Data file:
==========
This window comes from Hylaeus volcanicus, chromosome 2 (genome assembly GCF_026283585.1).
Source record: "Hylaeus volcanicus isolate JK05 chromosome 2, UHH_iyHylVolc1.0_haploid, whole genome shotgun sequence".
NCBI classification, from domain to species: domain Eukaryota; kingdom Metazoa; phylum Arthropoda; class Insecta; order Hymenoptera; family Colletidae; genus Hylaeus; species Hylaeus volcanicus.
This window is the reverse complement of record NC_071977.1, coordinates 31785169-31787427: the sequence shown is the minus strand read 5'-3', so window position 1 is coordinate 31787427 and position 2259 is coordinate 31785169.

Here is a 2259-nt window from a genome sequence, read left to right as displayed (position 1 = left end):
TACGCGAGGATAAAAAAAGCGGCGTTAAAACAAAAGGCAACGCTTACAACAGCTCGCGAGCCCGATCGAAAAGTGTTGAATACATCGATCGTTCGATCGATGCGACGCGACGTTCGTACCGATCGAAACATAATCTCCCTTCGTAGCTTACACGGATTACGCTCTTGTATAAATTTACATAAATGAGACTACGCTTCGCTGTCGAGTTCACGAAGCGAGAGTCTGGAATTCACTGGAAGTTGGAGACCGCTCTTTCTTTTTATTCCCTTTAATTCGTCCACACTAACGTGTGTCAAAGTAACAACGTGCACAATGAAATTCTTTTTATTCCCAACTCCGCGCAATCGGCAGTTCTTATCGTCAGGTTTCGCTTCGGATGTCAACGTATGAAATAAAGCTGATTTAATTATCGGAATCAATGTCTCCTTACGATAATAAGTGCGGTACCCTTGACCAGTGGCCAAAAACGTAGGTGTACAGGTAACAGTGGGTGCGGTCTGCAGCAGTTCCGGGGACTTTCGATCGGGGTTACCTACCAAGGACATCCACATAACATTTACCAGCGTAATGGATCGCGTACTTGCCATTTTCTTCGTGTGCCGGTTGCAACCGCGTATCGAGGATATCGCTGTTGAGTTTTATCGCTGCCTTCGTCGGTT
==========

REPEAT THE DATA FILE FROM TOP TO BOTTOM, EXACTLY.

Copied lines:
This window comes from Hylaeus volcanicus, chromosome 2 (genome assembly GCF_026283585.1).
Source record: "Hylaeus volcanicus isolate JK05 chromosome 2, UHH_iyHylVolc1.0_haploid, whole genome shotgun sequence".
NCBI classification, from domain to species: domain Eukaryota; kingdom Metazoa; phylum Arthropoda; class Insecta; order Hymenoptera; family Colletidae; genus Hylaeus; species Hylaeus volcanicus.
This window is the reverse complement of record NC_071977.1, coordinates 31785169-31787427: the sequence shown is the minus strand read 5'-3', so window position 1 is coordinate 31787427 and position 2259 is coordinate 31785169.

Here is a 2259-nt window from a genome sequence, read left to right as displayed (position 1 = left end):
TACGCGAGGATAAAAAAAGCGGCGTTAAAACAAAAGGCAACGCTTACAACAGCTCGCGAGCCCGATCGAAAAGTGTTGAATACATCGATCGTTCGATCGATGCGACGCGACGTTCGTACCGATCGAAACATAATCTCCCTTCGTAGCTTACACGGATTACGCTCTTGTATAAATTTACATAAATGAGACTACGCTTCGCTGTCGAGTTCACGAAGCGAGAGTCTGGAATTCACTGGAAGTTGGAGACCGCTCTTTCTTTTTATTCCCTTTAATTCGTCCACACTAACGTGTGTCAAAGTAACAACGTGCACAATGAAATTCTTTTTATTCCCAACTCCGCGCAATCGGCAGTTCTTATCGTCAGGTTTCGCTTCGGATGTCAACGTATGAAATAAAGCTGATTTAATTATCGGAATCAATGTCTCCTTACGATAATAAGTGCGGTACCCTTGACCAGTGGCCAAAAACGTAGGTGTACAGGTAACAGTGGGTGCGGTCTGCAGCAGTTCCGGGGACTTTCGATCGGGGTTACCTACCAAGGACATCCACATAACATTTACCAGCGTAATGGATCGCGTACTTGCCATTTTCTTCGTGTGCCGGTTGCAACCGCGTATCGAGGATATCGCTGTTGAGTTTTATCGCTGCCTTCGTCGGTT